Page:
To some, it might seem like the last throw of the dice to get performance in the maths and English national curriculum tests for 11-year-olds resuming an upward trend after several years of stagnation. To others, it is simply an eminently sensible idea. The Government announced this week that – from the start of the new term – the 5 per cent of youngsters struggling hardest would get special one-to-one help from their teachers in reading. This scheme will be stretched to cover writing and maths in the future.
It has created little excitement in the media because this is a drum that ministers have been banging for some time now – ever since David Miliband was Schools Minister and took up the idea of introducing personalised learning as the theme of his tenure of office. It was not a great soundbite then – and, sadly, is still not one now. Personalised learning doesn't exactly trip off the tongue.
We should, however, welcome the fact that 30,000 of the lowest achievers who, in the past, would have been switched off from secondary schooling are being given a much better chance of surviving in the classroom. Research shows that children taught one-to-one – a method that has been piloted in several schools and was widespread in the Nineties under the guise of the Reading Recovery project – can improve from being in the bottom 5 per cent to becoming an above-average reader in a relatively short space of time.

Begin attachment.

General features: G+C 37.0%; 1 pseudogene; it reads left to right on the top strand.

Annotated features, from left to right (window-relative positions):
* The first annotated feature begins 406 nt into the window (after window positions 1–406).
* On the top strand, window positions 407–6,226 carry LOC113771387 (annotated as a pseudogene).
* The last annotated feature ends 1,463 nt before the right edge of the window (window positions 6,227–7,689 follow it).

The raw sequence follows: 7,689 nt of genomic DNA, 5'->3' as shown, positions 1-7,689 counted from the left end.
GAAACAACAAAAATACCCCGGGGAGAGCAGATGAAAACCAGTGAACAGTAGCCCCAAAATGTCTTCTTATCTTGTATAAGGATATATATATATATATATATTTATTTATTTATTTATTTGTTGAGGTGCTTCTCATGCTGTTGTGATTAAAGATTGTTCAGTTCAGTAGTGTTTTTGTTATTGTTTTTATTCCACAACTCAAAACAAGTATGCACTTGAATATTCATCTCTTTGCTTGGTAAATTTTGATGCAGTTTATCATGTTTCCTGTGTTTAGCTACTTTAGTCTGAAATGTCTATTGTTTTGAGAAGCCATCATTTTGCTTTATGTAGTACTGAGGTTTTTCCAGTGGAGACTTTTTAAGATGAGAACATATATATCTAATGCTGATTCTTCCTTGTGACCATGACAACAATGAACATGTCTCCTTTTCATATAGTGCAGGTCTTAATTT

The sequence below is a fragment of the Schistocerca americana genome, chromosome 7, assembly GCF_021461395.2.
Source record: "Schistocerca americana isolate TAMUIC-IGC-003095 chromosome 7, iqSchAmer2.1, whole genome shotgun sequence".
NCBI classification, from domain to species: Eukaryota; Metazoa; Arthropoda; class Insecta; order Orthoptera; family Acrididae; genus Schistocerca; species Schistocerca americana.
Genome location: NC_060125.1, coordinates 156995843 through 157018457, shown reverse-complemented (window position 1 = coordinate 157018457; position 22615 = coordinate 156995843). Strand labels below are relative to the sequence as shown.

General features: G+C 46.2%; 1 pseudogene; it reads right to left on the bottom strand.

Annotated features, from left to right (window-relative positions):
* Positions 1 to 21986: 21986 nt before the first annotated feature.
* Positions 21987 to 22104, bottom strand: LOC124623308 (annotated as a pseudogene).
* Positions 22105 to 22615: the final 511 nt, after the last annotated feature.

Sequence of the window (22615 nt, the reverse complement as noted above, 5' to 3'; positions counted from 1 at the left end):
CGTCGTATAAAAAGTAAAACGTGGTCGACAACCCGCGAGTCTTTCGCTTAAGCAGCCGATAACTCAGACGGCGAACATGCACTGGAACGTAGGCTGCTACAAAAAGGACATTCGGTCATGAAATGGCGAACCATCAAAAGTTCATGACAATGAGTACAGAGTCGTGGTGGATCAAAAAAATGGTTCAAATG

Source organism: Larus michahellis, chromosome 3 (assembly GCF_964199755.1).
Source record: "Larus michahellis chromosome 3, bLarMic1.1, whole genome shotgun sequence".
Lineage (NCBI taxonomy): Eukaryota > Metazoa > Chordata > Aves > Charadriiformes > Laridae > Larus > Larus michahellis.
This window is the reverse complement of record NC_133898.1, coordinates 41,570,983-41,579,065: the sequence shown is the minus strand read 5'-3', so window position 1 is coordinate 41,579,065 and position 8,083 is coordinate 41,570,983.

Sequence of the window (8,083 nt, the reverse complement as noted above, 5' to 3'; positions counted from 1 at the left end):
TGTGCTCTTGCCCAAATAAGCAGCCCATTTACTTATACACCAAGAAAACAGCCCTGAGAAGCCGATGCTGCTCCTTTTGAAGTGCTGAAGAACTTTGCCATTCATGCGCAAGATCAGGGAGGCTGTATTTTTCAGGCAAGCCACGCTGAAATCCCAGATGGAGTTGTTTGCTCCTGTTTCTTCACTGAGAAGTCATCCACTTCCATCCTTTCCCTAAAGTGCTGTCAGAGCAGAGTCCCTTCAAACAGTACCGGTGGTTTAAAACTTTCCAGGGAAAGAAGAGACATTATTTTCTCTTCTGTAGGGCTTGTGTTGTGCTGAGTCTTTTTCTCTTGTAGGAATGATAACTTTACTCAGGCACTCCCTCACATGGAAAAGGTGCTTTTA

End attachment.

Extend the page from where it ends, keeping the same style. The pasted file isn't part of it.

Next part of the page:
In an interview this week, the Government's primary school guru, Sir Jim Rose, who is conducting a review of the curriculum for ministers, indicated that the one-to-one scheme could be of benefit to twice the number of youngsters who are currently receiving it.
We hope that ministers will take note of his comments and expand the scheme accordingly as resources become available. It was unfortunate that, as resources became scarce in the mid- to late-Nineties, use of the Reading Recovery project became scarce.
As for today, though, we should be thankful that – from this term – one-to-one tuition for those struggling to learn is being rolled out to every primary school in England that is able to take advantage of it.Reuse content